But for me, as I’m sure it is for many whose minds are inundated with stories begging to be told, I often asked myself the very same thing. Do I do it? Do I simply go for it? And the most pressing one: When?
Let me back up a little, and start from the beginning-that pivotal moment when I realized maybe I had a talent, a knack for prose. No, not trying to sound cocky, but I do believe each of us has a gift or talent that should be shared in some way. I just managed to peg mine early, first grade to be exact. That was my moment in time when I knew no spelling bee, no grammar test, and no essay would send my mind a-whirling and my a-stomach churning. Research papers beware! English was always my best subject, and my first grade teacher recognized this, setting me aside and letting me write stories while the rest of the class labored away at other subjects like math(I’m sure this is why I still use my fingers to count). And even then, the limited capacities of my seven year old mind understood the reasons behind me being singled out: I was good at something.
I still have the book I wrote in first grade. It was about a boy who lost his dog, and even though he was miserable, he kept up the hope that his beloved pooch would come home. My teacher typed it up, laminated the pages, and even bound it for me with book rings. It was special, and I can remember my heart brimming over with pride at my accomplishment, and to be honest, it still does to this day. I often take that little book out and read it when I need a reason to keep fighting for my dream. (And believe me, if you are trying to get published, you will need a talisman against a little demon I like to call discouragement).
But then something called life happens. Even though my love for reading and writing made most of school a breeze, I didn’t have too much use for it after I graduated college. The career choice I made was nutrition, stupidly I might add, and it required little creativity, if none at all. Science is so concrete, so unyielding, that my imagination was limited to deciding what color of pen to use while jotting down a client’s diet in their chart. Why didn’t I go the English route, you might ask? Easy- I figured there was no money in it, no way to support myself and make a living. And maybe there isn’t, but years don’t only add wrinkles and cellulite, they add wisdom and insight. Had I known then what I know now, I would have forfeited whatever fortune I thought I would make with science, and lived in a shack eating beanie weenies the rest of my days-as long as I was writing. Writing is happiness. Creating characters and plots and conflicts and resolutions is my paradise, my true happy place. And for some reason, which I have deduced is fear, it took me until I was twenty nine years old to figure this out.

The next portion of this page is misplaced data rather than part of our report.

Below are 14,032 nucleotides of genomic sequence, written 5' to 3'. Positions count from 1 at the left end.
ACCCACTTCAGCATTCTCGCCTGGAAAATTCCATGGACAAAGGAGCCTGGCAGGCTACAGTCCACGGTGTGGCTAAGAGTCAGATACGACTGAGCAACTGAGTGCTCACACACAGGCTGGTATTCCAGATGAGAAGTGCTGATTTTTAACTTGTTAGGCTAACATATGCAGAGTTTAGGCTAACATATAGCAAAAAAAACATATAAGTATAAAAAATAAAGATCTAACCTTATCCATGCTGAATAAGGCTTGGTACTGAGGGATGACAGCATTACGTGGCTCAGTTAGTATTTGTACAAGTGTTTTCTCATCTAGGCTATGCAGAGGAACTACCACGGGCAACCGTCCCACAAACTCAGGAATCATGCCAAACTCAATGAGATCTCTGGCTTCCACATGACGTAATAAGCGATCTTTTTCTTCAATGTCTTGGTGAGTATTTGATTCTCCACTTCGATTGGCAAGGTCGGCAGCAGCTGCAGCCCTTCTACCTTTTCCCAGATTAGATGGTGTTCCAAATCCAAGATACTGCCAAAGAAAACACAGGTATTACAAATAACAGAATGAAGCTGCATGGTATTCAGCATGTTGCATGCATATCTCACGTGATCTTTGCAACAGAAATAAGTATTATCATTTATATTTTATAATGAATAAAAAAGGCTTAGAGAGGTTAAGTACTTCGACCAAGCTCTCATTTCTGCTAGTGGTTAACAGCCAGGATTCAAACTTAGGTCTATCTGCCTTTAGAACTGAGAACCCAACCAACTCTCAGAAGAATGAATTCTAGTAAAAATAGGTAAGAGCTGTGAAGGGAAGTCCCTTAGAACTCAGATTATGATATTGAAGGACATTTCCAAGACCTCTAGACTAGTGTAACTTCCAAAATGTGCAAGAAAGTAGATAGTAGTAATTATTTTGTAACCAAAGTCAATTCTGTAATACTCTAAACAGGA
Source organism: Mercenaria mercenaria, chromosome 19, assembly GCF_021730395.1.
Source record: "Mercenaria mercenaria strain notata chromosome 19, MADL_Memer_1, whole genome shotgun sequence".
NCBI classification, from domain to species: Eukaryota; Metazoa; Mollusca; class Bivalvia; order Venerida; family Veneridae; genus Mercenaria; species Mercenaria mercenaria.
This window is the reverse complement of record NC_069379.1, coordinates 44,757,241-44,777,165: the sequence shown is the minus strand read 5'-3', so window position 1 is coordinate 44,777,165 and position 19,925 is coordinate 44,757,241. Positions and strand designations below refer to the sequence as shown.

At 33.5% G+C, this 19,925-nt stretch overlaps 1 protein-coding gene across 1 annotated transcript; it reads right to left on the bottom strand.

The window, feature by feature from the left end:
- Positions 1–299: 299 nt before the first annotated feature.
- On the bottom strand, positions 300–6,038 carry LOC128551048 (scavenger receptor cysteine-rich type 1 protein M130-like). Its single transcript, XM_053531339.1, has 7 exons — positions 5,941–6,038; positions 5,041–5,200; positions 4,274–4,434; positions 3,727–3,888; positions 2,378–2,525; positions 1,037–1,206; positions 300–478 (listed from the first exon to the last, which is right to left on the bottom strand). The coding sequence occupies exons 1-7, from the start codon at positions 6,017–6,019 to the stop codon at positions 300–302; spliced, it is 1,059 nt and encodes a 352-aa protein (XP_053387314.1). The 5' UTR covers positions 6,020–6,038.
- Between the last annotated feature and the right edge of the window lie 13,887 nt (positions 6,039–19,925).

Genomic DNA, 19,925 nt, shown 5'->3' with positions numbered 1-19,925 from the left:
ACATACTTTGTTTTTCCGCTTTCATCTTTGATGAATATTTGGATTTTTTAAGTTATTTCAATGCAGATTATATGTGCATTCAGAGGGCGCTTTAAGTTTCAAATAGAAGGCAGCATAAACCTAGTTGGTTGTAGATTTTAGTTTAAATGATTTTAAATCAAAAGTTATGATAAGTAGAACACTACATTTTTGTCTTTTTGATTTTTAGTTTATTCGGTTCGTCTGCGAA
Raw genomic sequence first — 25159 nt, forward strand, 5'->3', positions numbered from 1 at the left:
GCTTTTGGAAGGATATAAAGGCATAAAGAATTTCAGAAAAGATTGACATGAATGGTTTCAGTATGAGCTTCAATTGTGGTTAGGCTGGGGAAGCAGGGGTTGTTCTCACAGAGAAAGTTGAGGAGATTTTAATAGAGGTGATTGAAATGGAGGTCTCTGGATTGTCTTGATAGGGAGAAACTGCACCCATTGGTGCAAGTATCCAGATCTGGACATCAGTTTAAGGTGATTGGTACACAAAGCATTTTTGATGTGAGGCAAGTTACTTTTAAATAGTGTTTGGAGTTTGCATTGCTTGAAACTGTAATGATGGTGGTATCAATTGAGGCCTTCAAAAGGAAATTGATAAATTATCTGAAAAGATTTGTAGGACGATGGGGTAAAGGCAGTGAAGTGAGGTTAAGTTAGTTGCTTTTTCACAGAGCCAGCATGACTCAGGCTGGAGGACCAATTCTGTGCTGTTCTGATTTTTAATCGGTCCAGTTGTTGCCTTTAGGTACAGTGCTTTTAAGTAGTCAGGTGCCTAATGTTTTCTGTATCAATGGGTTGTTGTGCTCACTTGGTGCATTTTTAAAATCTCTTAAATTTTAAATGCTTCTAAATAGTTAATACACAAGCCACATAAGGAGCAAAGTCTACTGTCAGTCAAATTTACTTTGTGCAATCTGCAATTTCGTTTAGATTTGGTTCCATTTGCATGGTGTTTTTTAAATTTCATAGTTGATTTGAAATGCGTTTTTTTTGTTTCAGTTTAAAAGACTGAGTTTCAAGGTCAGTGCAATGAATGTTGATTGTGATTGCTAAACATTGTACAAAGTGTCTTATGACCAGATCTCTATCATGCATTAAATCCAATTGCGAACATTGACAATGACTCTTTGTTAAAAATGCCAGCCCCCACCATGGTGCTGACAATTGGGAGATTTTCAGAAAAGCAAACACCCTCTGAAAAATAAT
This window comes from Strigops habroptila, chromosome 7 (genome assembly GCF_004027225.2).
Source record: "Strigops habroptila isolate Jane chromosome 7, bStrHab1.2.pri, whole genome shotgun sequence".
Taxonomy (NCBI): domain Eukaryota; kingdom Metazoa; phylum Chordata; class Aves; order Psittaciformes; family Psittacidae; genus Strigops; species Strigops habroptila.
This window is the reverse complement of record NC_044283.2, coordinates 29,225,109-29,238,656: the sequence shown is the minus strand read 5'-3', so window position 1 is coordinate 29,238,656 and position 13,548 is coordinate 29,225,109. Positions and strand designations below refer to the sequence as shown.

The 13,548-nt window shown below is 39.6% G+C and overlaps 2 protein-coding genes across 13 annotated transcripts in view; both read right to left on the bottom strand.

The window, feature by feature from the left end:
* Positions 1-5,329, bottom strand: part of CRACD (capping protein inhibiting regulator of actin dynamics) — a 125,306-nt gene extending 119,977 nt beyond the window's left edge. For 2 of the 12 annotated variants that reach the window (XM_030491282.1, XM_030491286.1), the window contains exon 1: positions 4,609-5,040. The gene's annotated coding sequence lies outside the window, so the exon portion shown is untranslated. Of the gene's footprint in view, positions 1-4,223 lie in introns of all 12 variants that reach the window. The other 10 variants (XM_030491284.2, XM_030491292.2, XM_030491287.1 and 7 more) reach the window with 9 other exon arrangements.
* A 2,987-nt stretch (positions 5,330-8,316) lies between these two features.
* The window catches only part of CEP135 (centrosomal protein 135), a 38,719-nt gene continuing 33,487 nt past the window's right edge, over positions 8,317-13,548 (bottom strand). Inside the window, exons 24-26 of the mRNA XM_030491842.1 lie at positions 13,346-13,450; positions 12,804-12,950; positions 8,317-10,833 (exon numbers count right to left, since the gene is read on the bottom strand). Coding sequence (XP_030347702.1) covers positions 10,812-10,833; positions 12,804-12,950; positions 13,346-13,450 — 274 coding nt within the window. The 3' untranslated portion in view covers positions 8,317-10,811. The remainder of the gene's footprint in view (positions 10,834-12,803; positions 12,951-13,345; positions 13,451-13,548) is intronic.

So now I can go back to where I began this informative little tale. I had taken myself out of the nutrition field, for reasons better left unsaid here, and gotten a job as a glorified secretary at a large outdoor retail store. This job afforded me long, boring hours sitting at a desk staring at a computer screen, or doing something else monotonous, like working the registers or stocking the sales floor. Needless to say, having the wondering mind that I do, I would day dream, concocting stories in my head to kill time, or at least make it more bearable. One of these daydreams turned into a week-dream if you will, then a month-dream, until I could do nothing but think of this story. It was in the forefront of my mind every minute, nagging at me until I was eating, sleeping, and taking showers with the darn thing. It just wouldn’t go away. What used to be a getaway was now a leech, draining me of all desire to do anything but think of this story my imagination had so carefully pieced together. And then I had an epiphany.
Maybe I should write this story down.
Ha! Easier said then done, I would think. Where do I find the time?
Make the time!
But I don’t have a computer.
But what will everyone say?
But how do I do it? Do I simply go for it?
You have to start somewhere!
And my answer folks, is NOW.
This is my advice to my fellow starters, those in the beginning throws of the publishing phenomena that is often called ‘breaking out’: just start. Don’t do as I did and waste valuable time asking silly questions that truly get you nowhere. The matter is, if you believe you have a talent, and there are stories in your head worth sharing, don’t doubt yourself. Don’t worry what others will think(only the publishers/agents), and don’t wonder if you are doing the right thing or not. If it’s meant to happen, it will.
That begs the question: why am I qualified to give this advice? Because I’ve been there, that’s why. I’ve started from scratch, borrowing a computer and googling everything I could about writing a novel. I’ve bought countless books on creative writing and how to get published. I’ve badgered my husband about getting a laptop until he scraped up the money and surprised me with one (which I lovingly call ‘The Money Maker’). I’ve shirked wifely and motherly duties for months on end to pen what I knew in my heart was a real story, not merely just a daydream. I’ve spent hours writing synopsis after synopsis, query letter after query letter, until I was nearly cross eyed. I’ve submitted to publishers. I’ve gotten the rejection letters. Then the hard work and hours spent in front of a computer screen paid off when I got an offer from a publisher. My book SEVEN DAYS NORMAL is now in print for the world to read. That, my friends, is a joy I truly hope every writer gets to experience.
Anyways, that’s how I can give advice. I feel I’m obligated to. I WANT to share my journey, even if only to help a handful of fellow dreamers like myself. You’ve got to start somewhere, and I did, and I couldn’t be more happier for it.
To Write or Not to Write?
Never let it be the question.
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